“You will bail us out, won’t you, sweet Mami,” Mirko laughed, at the conclusion of my 2011 story called “Moving On.” That last line from the first of my Mirko tales marks a beginning.
At the time, my stories, reverberating with the influences of Chekhov, Faulkner, Munro and other luminaries, were only taking me down a death spiral. But Mirko, a hooligan in Bratislava in the sixties, was different. He shook me, called me by name and said, “Come, let’s do a little slumming. We’ll have a blast.”
In that flash story he is thrown out of home by his mother and handed over to a father only marginally more responsible than he is. Mirko pushes all the buttons. He came, he told, he departed. Almost thirty of his misadventures have since been shared with readers. I’ve moved to other narrators, to other tales. But Mirko’s in-your-face attitude, his eagerness to rush in regardless of consequences, was a breakthrough. I continue to wrestle with long stories and a whale of a novel while finding the challenges and possibilities of flash liberating.
The world of Bratislava, of the sixties, of my childhood, has been fertile soil. I have dreamt of that world all my life, and now I tinker with the right words. Other preoccupations have followed: flying, food, war, fatherhood and sonhood, death.
Adam Zajac, in my serialized novella Wingy Unbound, has discovered the secret of flying which I have longed for ever since watching the gulls soaring over the Danube. A book of my early childhood called Perutenka concludes with the heroine growing wings and flying off, and ever since, imprisoned by one limitation or another, (too young, too clumsy, too daydreamy, too, too, too) I have longed to soar like the gulls, and do so with my protagonists.
Frequently, as I sit at my computer in southwestern Ontario, I suddenly inhale the sweet cherry aroma of bublanina in my grandmother’s kitchen, my mouth fills with the tang of bryndzove halusky, and I am transported to Bratislava, my magic kingdom. I am again at my grandfather’s side as his magician hands turn empty boxes of chocolates full; we ramble through the woods and return with a basketful of fragrant summer cep mushrooms, hands sticky with the juice of berries, both crowned with a wreath woven of field flowers. I am again beaten in dark passageways by groups of jeering hoodlums; my palms throb after an encounter with the bullying Comrade Houskova’s idea of appropriate classroom punishment. My father and I make our Easter sibacka rounds, greeted by neighbors with chocolates for the youngster and a glass of something to take the morning stiffness out for him, culminating in full-voiced singing of folk songs. From those kernels, stories grow.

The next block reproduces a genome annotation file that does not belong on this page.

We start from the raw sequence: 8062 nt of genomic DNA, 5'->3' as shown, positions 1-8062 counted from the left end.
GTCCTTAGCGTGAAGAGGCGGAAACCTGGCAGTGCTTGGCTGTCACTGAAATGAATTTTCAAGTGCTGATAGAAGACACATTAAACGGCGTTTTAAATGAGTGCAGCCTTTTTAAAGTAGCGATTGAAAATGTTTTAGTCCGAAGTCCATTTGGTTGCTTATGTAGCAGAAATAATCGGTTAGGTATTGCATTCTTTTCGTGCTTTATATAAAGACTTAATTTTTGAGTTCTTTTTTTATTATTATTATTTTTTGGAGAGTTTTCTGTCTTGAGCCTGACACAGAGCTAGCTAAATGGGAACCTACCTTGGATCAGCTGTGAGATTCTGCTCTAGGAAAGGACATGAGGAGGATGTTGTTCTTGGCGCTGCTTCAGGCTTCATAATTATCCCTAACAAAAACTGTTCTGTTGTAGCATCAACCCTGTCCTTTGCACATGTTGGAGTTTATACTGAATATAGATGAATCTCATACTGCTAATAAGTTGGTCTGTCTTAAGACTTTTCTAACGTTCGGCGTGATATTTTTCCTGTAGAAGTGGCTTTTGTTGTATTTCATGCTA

I dream of my father, his early escapades with me, his dark moods, his absences, his betrayals, his death. In my eulogy at his funeral I shared the story of how he, a non-swimmer, rescued me when a sudden undertow grabbed my raft, and I only cried in terror. As a three year-old I accompanied my parents, still married, to Rosutec Mountain in the Tatras, where I scrambled up a bank, fell, looked back, to see a cow low in my face. My father yelled, “Hybaj, kravisko”, (Get away, huge cow), and that of course became a family tale, and another of my stories. My darker memories of him culminate in my stories of sons cutting down the rope around father necks.
War is the context in that novel I keep struggling with, which I will perhaps, one day, finally bring to a conclusion. I have seen tanks first-hand, rumbling through the streets of my occupied homeland. After immersing myself in research to ensure I avoid missteps, I walk away from it, time and time again. But it will come. It continues to bubble in me – it has to come out.
So I wake in the morning, see the glint of light on broken glass, hear the echo of an owl hoot, smell cinnamon and nutmeg folded into apple strudel. My fingers race on the keyboard. A story pours out. I break off, like Sheherazade in The Arabian Nights who managed to postpone her death, night after night. A thousand stories later, she was deemed worthy of living on. I have many stories yet left to tell. Perhaps even a thousand and one.
Andrew Stancek entertains Muses in southwestern Ontario. His work has appeared in Tin House online, Every Day Fiction, fwriction, Vestal Press, Pure Slush, Journal of Compressed Creative Arts, and Camroc Press Review, among others. He’s been a winner in the Flash Fiction Chronicles and Gemini Fiction Magazine contests and been nominated for a Pushcart Prize.